RIM Looks Ready to Pop
12/04/2007 12:00 am EST
Tobin Smith, chairman of ChangeWave Research, says Research In Motion is ready for a new international growth wave, and its price has come down from recent peaks.
We've been following the smart phone trend here at ChangeWave via our proprietary Alliance research group and our results have been indisputable. The king of smart phones for business now and for the foreseeable future is Research In Motion (NASDAQ: RIMM). This category is growing rapidly with an estimated nine million smart phone users in the United States alone and In-Stat estimates that sales will grow at a 30% annual rate for the next five years.
RIM's BlackBerry device is almost as essential in many office environments as a personal computer. The device and its signature delivery process are so addictive that Research In Motion's smart phone is often called the "CrackBerry."
Our Corporate IT Spending survey conducted [last] month found that among the 36% of respondents whose companies provide them with smart phones, the RIM BlackBerry (73%) continues to control the lion's share of the market. In contrast, second-place Palm (NASDAQ: PALM) has fallen to another new low.
Our survey shows that RIM will have an overwhelming share of future purchases and continues to overshadow all of its competitors by a huge margin.
After talking with CEO Mike Lazaridis last week, I believe that there are a number of key value drivers at play here.
Lazaridis says that despite recent strong results, RIM is very early in its product cycle. [He says that] distribution channels in Europe, Latin America, and Eastern Europe still have significant room to ramp. He feels Europe holds the same potential subscriber base as North America, but adoption is lagging by two to three years, suggesting forecasts from Wall Street are too conservative.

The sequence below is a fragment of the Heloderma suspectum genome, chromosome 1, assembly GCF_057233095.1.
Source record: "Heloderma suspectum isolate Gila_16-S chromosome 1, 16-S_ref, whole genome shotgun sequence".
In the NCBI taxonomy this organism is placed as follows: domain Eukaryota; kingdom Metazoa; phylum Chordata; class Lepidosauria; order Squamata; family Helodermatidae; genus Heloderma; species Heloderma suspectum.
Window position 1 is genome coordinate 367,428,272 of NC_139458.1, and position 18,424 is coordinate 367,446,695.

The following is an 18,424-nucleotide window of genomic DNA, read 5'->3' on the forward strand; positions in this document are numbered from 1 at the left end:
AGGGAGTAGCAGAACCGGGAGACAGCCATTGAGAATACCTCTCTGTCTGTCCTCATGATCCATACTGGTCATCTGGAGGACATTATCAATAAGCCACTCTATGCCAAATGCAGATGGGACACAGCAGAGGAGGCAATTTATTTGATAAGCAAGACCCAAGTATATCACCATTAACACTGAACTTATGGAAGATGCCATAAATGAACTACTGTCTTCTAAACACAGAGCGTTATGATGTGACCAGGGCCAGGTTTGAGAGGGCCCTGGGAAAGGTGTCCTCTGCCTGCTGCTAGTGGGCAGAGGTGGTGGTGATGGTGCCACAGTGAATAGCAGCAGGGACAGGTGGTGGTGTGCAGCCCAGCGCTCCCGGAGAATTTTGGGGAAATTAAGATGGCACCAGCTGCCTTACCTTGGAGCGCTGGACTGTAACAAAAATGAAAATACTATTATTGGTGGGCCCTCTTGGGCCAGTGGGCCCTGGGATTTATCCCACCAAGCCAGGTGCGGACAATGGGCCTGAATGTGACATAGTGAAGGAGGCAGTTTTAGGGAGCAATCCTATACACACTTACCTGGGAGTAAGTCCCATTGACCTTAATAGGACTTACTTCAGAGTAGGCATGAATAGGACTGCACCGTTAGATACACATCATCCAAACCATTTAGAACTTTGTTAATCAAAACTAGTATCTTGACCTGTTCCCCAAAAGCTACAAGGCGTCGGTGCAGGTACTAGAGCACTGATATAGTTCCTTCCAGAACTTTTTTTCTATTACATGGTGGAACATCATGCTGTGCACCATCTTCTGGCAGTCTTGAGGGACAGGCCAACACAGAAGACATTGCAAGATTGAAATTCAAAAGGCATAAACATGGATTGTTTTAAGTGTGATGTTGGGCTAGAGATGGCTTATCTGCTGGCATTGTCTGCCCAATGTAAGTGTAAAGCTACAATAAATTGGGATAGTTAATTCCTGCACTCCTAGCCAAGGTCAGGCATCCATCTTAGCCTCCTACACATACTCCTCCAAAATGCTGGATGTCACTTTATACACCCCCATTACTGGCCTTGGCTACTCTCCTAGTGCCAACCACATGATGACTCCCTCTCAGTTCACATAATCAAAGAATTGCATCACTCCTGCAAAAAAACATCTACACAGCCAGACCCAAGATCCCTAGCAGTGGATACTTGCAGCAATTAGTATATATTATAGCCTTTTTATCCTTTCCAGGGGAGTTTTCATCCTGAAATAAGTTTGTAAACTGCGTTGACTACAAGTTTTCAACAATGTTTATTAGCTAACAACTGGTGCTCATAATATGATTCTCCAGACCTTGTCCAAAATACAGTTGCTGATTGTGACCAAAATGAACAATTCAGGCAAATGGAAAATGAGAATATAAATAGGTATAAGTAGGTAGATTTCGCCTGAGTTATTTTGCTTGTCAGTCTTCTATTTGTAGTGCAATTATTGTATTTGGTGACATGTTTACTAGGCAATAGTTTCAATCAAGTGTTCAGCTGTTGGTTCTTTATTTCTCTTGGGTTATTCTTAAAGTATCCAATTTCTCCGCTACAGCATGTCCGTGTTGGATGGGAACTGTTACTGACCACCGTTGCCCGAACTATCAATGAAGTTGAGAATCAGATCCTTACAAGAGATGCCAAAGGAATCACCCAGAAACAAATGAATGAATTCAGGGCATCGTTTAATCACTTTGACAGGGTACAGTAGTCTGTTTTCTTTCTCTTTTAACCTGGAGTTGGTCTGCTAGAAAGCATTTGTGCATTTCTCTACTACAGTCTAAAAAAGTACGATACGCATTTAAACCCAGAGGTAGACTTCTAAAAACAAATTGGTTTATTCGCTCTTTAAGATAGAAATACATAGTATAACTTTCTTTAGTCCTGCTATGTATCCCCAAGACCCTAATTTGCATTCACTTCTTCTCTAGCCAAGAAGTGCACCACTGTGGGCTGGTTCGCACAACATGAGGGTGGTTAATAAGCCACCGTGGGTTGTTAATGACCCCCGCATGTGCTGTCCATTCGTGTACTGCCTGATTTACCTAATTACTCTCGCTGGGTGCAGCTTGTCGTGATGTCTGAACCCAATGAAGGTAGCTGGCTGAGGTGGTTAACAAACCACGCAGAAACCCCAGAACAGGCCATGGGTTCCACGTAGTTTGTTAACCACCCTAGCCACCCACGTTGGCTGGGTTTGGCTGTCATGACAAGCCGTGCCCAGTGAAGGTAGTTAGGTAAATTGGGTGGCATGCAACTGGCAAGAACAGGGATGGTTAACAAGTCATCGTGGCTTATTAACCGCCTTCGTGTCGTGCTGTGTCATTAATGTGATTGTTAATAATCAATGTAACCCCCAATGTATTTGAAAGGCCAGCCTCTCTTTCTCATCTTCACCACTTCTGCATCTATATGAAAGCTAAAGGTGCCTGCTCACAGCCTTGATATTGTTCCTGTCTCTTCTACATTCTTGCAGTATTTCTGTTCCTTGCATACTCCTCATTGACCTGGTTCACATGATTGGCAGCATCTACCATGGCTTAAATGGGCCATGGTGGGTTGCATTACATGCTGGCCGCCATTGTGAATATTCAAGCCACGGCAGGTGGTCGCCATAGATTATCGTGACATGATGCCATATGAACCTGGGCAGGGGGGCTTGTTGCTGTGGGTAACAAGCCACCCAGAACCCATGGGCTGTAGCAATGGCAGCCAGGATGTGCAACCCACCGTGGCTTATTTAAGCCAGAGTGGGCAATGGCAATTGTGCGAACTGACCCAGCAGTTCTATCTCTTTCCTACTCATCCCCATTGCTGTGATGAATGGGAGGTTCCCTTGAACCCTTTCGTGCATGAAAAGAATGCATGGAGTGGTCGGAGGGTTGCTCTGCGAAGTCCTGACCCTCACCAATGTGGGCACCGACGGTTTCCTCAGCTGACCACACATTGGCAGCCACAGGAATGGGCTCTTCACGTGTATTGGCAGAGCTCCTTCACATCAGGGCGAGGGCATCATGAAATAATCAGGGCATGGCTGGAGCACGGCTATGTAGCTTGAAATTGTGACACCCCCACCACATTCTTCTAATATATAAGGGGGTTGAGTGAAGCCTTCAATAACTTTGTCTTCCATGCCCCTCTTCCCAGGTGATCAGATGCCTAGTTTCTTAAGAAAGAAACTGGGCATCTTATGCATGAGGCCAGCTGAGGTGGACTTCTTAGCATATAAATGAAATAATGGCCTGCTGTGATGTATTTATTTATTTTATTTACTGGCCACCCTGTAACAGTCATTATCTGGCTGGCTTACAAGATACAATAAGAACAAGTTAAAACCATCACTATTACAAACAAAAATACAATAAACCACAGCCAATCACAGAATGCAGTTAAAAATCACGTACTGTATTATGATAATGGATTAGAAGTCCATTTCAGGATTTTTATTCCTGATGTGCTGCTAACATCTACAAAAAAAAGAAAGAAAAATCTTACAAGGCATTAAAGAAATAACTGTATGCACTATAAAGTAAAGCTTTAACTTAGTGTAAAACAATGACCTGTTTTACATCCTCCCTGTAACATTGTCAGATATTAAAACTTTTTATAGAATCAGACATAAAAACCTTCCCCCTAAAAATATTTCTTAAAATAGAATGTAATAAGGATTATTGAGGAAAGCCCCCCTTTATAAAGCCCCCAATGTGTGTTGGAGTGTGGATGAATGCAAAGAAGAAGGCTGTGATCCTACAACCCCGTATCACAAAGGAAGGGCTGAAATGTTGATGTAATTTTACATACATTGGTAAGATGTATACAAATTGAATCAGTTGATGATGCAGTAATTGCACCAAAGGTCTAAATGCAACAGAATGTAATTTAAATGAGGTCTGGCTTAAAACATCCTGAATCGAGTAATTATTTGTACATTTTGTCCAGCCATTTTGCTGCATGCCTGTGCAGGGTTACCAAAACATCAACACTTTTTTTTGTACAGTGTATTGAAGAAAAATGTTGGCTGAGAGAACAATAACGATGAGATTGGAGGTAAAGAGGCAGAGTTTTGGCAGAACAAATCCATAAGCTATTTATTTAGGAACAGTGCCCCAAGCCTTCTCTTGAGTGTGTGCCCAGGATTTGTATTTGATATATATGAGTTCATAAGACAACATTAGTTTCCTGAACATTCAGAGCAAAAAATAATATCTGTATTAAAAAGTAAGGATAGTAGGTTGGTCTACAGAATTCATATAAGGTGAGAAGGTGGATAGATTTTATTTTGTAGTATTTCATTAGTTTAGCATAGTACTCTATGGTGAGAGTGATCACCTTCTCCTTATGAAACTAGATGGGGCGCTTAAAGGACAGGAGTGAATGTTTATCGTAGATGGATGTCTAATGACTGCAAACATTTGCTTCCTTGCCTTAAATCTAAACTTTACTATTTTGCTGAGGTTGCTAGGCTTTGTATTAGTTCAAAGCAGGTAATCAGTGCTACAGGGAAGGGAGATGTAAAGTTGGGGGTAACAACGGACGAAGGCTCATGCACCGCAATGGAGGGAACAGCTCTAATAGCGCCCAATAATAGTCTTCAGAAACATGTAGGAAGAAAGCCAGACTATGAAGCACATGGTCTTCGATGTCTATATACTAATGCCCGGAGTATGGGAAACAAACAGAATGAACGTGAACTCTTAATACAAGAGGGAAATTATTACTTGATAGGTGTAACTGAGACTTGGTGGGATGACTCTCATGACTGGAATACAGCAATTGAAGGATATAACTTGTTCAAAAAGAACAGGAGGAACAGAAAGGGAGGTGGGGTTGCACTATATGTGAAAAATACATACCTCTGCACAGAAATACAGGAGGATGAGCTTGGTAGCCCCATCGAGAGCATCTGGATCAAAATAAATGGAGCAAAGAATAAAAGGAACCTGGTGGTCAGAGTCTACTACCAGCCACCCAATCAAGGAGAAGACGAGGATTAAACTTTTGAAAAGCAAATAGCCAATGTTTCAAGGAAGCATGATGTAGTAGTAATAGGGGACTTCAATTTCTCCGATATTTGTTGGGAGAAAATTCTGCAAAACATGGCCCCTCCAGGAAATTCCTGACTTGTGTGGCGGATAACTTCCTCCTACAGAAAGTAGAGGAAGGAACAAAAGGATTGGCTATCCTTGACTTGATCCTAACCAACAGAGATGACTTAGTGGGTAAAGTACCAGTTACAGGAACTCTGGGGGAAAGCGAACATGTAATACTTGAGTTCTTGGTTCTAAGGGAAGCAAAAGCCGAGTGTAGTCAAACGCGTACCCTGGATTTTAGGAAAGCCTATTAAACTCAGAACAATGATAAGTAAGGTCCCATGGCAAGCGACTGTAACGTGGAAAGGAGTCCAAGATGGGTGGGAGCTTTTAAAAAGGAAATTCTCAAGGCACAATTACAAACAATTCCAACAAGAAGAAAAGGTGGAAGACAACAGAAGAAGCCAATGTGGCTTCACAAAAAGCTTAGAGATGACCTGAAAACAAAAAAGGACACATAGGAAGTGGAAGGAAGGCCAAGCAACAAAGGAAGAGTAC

The market for RIM in Latin America is roughly 1% [of] the company's total subscriber base now, but it has the potential to grow to 5%-10% during the next five years. More carriers are starting to push BlackBerrys in the region and the enterprise opportunity is huge with about 90 million mobile workers in Latin America.
I believe the really big wave of demand has yet to hit from China and India. Just weeks ago RIM began to enter those markets, and the company will double sales during the next few years.
The Chindia push for the BlackBerry is just beginning, but the biggest drivers of the growth waves we are riding with RIM are Europe, Latin America, and Eastern Europe-and they are lagging North American growth by years.
Add it all together and this brings earnings power in the 2010 fiscal year to the $5.00 a share range. With a 35% earnings growth rate that's sustainable for the next four to five years, we get a $190-$200 valuation for RIM.
I've been greedy on this play while waiting for a pullback under the 50-day moving average. Well, we have one here.
Buy RIM stock up to $120 with a target of $200. The Strong Buy Under price is $110. (It closed Monday above $105-Editor.)